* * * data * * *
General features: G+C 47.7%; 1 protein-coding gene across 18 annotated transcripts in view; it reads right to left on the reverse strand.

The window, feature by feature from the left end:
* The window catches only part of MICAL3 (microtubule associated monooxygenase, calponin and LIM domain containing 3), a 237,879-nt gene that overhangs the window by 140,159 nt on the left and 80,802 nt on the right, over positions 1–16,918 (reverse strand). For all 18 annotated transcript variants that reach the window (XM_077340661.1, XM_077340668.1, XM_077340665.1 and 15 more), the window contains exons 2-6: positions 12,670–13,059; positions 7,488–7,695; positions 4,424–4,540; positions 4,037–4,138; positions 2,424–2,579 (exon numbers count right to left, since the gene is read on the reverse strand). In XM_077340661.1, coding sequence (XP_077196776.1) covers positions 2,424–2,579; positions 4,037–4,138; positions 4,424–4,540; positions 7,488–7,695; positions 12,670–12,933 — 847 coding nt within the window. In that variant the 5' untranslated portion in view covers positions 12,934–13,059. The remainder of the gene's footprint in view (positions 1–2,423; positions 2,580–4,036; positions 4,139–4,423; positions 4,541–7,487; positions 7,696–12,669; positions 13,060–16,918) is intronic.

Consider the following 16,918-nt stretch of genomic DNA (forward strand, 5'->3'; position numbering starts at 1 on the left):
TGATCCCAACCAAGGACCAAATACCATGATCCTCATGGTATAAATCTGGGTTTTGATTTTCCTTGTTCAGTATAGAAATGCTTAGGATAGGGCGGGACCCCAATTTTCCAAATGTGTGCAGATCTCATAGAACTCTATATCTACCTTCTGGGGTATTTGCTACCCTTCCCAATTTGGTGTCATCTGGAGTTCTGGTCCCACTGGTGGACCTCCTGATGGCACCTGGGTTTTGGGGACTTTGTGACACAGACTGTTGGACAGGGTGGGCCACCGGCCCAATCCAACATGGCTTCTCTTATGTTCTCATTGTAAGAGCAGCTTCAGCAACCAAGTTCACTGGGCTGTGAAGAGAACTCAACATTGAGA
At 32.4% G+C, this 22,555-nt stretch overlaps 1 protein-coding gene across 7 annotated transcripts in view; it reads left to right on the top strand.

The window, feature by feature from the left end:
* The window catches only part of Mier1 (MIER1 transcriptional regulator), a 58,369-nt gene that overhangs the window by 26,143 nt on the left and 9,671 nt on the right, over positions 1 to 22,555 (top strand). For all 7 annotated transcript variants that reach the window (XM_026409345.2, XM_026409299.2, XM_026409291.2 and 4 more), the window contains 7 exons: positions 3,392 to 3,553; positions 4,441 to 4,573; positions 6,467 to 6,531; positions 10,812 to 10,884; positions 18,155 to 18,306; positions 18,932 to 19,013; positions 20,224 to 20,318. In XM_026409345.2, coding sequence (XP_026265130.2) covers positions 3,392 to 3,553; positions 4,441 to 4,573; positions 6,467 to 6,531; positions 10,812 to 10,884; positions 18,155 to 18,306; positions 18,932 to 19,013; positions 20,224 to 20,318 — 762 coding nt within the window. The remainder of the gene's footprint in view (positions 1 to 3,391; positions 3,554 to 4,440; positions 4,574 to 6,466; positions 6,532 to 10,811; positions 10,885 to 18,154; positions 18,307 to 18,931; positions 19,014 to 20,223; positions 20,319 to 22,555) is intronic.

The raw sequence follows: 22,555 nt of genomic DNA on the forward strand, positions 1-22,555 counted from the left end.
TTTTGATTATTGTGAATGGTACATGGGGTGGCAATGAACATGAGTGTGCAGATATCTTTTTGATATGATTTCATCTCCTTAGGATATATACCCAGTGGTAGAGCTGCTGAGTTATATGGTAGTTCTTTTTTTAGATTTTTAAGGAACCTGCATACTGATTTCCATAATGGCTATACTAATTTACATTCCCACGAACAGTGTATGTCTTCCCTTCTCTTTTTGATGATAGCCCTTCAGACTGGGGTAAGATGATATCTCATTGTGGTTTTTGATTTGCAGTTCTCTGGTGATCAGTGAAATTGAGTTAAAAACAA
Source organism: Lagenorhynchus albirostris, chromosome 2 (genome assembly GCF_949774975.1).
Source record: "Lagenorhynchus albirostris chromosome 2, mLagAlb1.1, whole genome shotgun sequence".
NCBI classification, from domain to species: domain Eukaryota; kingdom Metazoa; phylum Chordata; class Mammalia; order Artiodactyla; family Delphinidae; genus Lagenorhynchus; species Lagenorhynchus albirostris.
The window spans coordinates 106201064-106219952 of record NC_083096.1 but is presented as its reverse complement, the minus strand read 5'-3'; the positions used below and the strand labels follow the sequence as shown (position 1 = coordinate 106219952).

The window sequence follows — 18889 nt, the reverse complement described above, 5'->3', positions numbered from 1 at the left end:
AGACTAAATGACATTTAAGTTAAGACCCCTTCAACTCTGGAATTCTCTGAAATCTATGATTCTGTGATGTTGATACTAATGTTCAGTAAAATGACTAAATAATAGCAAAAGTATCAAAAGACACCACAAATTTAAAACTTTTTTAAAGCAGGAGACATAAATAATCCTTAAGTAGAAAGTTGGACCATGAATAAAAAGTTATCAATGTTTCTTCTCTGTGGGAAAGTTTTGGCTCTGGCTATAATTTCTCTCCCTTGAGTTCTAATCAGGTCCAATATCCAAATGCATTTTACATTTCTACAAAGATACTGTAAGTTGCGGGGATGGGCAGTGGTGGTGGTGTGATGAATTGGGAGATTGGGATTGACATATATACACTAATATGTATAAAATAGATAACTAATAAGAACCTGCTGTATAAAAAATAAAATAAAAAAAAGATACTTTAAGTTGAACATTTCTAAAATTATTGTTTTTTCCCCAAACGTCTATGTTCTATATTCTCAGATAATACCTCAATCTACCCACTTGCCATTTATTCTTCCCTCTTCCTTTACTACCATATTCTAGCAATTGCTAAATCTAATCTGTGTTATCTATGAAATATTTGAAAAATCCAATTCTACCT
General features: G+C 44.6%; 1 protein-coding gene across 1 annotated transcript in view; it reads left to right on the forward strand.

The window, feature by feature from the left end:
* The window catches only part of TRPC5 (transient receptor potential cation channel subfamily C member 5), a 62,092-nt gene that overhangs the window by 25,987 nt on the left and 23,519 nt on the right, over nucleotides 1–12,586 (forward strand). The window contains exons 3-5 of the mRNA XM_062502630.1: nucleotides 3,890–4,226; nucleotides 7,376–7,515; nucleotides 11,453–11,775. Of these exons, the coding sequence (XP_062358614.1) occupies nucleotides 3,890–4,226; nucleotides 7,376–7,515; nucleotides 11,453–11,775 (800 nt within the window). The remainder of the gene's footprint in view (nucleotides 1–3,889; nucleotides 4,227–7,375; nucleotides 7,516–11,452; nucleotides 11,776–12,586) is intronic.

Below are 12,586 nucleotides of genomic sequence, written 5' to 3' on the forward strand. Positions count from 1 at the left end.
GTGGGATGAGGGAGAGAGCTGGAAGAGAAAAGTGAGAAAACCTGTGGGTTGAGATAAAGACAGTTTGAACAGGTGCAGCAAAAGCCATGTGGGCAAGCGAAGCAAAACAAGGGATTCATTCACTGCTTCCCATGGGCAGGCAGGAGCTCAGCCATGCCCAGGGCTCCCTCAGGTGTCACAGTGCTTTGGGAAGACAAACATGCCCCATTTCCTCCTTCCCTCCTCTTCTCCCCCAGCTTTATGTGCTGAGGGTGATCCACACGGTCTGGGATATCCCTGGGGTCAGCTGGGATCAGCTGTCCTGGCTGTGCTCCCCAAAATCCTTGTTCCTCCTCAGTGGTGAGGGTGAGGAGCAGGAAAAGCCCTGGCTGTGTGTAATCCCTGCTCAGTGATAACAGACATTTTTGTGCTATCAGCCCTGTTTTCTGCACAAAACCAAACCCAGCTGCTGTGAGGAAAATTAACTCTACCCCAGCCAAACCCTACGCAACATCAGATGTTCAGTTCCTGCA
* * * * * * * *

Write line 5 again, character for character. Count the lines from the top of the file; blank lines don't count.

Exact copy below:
TGATCCCAACCAAGGACCAAATACCATGATCCTCATGGTATAAATCTGGGTTTTGATTTTCCTTGTTCAGTATAGAAATGCTTAGGATAGGGCGGGACCCCAATTTTCCAAATGTGTGCAGATCTCATAGAACTCTATATCTACCTTCTGGGGTATTTGCTACCCTTCCCAATTTGGTGTCATCTGGAGTTCTGGTCCCACTGGTGGACCTCCTGATGGCACCTGGGTTTTGGGGACTTTGTGACACAGACTGTTGGACAGGGTGGGCCACCGGCCCAATCCAACATGGCTTCTCTTATGTTCTCATTGTAAGAGCAGCTTCAGCAACCAAGTTCACTGGGCTGTGAAGAGAACTCAACATTGAGA